Considering how important gear scoring will be this year, we should figure out the best way to use FIRST’s scoring data to come up with a gear contribution for each team. However, since we aren’t actually directly provided with the number of gears scored each match, we will have to get creative with using the data provided to us. Let’s try to find the best way to use this info to create one or more useful gear contribution metrics. I want to start this conversation early so that we can have some level of standardization between common data analysis tools.

The most relevant categories we have to work with are:
rotor1Auto
rotor2Auto
rotor1Engaged
rotor2Engaged
rotor3Engaged
rotor4Engaged
rotorRankingPointAchieved (Quals only)
autoRotorPoints
teleopRotorPoints
rotorBonusPoints (Playoffs only)

Note that the last 4 categories can be found from the first 6.

The easiest suggestion I have would be to create a “scored gears” contribution which can be found by assigning a number of scored gears to each rotor. Essentially, rotor1Engaged= 1 scored gear, rotor2Engaged = 3, rotor3Engaged = 7, and rotor4Engaged = 13. An alternative to this method would be to subtract 1 scored gear from each of these because every alliance has a free gear which will be scored in the grand majority of matches. Doing this would make rotor1Engaged = 0 scored gears, rotor2Engaged = 2, rotor3Engaged = 6, and rotor4Engaged = 12.

I don’t actually have a very strong opinion on which of these to use, as linear regression methods should provide exactly the same results just with an offset of 0.33 for each team. I do however want standardization, so let’s try to come to a consensus and stick with it.

I have some other ideas churning in my head that I’ll probably post soon, but I’m curious to hear other ideas for how we can best utilize this information.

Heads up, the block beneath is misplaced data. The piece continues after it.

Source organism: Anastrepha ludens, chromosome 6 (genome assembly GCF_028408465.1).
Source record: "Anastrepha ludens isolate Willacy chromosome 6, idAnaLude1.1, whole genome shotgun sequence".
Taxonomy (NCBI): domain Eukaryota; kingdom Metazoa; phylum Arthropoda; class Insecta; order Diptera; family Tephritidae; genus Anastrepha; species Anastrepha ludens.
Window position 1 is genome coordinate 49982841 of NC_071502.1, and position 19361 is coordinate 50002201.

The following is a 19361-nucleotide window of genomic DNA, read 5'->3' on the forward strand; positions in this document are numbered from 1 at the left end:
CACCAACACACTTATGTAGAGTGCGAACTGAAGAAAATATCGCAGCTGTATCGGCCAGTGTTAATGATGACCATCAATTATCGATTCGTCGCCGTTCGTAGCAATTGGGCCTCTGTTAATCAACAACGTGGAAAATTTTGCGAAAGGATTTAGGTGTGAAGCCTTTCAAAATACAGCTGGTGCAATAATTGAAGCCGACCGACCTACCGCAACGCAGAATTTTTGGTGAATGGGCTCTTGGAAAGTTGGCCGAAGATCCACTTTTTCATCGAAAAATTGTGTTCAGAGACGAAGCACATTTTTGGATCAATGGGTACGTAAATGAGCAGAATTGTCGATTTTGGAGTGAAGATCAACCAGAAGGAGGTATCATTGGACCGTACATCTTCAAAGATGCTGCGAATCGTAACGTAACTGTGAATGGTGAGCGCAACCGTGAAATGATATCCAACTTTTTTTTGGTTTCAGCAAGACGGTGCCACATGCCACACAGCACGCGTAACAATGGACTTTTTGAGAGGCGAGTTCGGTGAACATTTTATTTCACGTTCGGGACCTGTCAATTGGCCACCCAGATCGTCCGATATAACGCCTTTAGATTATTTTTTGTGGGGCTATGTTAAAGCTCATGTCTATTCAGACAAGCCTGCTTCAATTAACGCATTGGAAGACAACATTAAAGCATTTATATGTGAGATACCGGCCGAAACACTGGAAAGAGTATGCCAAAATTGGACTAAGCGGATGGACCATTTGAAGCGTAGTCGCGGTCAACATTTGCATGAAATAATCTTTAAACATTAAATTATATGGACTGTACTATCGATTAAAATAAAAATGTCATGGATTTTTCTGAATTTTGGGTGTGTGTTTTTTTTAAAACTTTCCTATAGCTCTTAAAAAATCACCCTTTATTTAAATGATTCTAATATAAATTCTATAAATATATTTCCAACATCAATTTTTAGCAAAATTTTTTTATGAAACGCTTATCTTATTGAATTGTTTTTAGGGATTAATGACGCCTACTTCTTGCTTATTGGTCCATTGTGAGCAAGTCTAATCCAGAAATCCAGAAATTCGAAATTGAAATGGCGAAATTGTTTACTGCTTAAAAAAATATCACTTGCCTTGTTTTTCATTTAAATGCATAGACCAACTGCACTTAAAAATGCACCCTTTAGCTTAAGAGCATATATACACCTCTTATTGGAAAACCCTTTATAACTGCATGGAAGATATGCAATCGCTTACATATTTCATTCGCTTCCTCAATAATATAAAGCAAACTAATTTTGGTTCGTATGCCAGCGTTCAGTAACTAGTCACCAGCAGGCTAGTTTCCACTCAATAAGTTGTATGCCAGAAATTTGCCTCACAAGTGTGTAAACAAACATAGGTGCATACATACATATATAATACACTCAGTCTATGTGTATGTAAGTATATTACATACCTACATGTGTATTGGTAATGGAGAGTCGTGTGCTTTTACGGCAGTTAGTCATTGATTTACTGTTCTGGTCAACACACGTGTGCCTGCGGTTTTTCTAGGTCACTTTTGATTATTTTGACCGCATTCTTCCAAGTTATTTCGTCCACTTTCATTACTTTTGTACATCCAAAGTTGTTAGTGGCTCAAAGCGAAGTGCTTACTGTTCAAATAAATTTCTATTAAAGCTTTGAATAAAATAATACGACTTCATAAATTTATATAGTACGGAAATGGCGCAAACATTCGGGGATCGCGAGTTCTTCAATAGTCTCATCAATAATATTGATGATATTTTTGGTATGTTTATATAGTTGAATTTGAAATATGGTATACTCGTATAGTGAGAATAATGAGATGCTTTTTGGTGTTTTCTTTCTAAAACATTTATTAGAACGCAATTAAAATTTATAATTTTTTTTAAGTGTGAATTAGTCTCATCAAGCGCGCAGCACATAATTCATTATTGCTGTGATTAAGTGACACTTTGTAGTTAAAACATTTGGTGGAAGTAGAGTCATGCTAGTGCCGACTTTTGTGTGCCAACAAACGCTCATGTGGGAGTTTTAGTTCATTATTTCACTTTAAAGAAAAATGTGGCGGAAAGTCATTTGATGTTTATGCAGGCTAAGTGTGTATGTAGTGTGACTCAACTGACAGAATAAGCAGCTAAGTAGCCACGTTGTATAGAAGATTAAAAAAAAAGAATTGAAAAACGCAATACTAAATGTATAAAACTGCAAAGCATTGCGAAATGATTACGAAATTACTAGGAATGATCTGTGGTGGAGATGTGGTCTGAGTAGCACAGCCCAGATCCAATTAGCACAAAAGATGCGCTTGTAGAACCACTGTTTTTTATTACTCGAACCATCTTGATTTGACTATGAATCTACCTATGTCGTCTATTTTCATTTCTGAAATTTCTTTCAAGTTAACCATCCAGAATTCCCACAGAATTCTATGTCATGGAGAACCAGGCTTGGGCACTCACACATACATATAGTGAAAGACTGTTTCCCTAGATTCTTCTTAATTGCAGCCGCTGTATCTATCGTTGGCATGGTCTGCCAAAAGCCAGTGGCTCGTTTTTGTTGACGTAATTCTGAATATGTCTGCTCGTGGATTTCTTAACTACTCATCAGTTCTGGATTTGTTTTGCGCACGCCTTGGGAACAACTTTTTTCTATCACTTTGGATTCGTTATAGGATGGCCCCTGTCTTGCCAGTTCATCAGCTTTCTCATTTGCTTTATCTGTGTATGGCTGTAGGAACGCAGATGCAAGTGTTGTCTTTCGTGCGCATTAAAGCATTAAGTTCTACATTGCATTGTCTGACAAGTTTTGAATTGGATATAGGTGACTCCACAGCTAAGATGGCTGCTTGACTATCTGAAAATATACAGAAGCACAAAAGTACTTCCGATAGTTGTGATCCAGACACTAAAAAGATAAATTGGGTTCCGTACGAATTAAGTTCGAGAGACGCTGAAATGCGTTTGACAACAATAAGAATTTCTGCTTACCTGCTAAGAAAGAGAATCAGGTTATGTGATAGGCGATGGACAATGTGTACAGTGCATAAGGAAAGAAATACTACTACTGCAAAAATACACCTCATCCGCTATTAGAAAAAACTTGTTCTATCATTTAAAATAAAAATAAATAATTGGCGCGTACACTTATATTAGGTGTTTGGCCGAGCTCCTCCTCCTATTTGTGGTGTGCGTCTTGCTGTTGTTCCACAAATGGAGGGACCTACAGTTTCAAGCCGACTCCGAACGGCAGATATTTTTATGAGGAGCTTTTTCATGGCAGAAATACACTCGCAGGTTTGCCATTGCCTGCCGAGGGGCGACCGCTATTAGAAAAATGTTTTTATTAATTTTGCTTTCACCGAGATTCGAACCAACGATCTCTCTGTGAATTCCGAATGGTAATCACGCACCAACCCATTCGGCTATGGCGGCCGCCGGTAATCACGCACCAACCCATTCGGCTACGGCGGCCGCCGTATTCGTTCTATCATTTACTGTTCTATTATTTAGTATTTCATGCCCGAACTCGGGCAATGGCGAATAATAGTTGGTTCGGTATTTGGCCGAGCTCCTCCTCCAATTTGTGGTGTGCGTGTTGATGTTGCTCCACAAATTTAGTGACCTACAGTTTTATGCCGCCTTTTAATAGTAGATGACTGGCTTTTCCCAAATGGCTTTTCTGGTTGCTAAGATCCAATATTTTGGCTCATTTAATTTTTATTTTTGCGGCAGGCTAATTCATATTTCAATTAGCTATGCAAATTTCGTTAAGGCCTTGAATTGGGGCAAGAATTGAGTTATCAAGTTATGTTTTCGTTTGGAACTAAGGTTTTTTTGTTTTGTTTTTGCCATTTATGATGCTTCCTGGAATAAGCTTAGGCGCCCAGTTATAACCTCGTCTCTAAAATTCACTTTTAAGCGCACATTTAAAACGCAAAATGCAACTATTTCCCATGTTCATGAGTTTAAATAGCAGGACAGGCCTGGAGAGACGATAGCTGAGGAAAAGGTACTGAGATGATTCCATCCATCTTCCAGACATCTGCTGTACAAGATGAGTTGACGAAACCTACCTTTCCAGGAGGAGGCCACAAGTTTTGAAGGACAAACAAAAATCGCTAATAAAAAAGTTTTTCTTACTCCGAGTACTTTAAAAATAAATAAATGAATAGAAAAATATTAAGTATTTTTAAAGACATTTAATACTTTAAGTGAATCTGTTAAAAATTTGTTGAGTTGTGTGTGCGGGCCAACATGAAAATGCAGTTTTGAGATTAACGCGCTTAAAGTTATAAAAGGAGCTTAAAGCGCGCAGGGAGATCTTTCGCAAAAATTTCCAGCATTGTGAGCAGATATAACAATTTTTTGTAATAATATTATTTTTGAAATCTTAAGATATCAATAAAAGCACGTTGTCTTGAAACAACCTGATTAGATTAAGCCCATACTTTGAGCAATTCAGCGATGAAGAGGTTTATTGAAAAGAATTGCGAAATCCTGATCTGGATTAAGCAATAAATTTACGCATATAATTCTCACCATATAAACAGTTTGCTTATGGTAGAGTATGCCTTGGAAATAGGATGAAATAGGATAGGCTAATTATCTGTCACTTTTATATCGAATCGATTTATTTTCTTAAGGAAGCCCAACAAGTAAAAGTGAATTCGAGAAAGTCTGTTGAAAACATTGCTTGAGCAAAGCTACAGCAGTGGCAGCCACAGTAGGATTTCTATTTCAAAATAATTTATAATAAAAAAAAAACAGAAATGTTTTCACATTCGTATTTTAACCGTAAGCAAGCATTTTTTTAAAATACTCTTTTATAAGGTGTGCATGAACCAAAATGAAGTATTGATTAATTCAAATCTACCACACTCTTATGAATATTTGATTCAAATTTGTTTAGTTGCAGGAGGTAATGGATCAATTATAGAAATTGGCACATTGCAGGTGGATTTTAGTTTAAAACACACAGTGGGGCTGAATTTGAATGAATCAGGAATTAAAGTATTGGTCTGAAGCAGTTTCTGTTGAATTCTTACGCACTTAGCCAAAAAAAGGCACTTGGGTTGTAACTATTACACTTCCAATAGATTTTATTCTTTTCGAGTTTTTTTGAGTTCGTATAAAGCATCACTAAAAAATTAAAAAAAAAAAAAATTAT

I don’t think there’s a good (reliable) way to determine how many gears were scored by a team via FIRST data. Almost every assumption that is made for the reliability of OPR-style data (high number of ‘scores’, low point value for each ‘score’, no over-lapping or multiplicative scoring, no pre-requisite to scoring, etc.) is broken with gears this year.

I think the best way to rank teams by “gears-scored” is by good, old-fashioned hand scouting. If you have a 2min 30 second attention span, and can count to ~12, this should be easy enough. It requires a team to have at least 6 people available to watch each match (remember, adults can scout too). On the other hand, scouting fuel this year is almost impossible by traditional methods, and I think will rely heavily on OPR-style scouting. A neat (unintentional?) combo by the GDC.

For people like you (Caleb, Ether, and the other CD stat mavens), I think you’re going to have a very rough time publishing an end-of-year spreadsheet ranking all ~3000 teams in terms of gear scoring ability. I wish you luck, but short of significant breakthroughs in how statistics are used in FIRST, I really doubt anything you do will be reliably accurate. I’m hoping that in 2 months, I’ll have to admit I was wrong.

I had imagined this is how the data would be pushed, so after thinking about this all season, this is also the best I’ve come up with.

Using raw match data, we could come up with estimates for total gears scored and auto gears scored, and then subtract these results to yield a teleop gears scored estimate. From there, Least Squares can be applied to derive a component OPR-like number.

In the interest of standardization, here is some psuedocode of how I think these estimates should be calculated:

function matchTotalGears(match):
if match.rotor4Engaged: return 12
if match.rotor3Engaged: return 6
if match.rotor2Engaged: return 2
else: return 0
function matchAutoGears(match):
if match.rotor2Auto: return 3
if match.rotor1Auto: return 1
else: return 0
function matchTeleopGears(match):
return matchTotalGears(match) - matchAutoGears(match)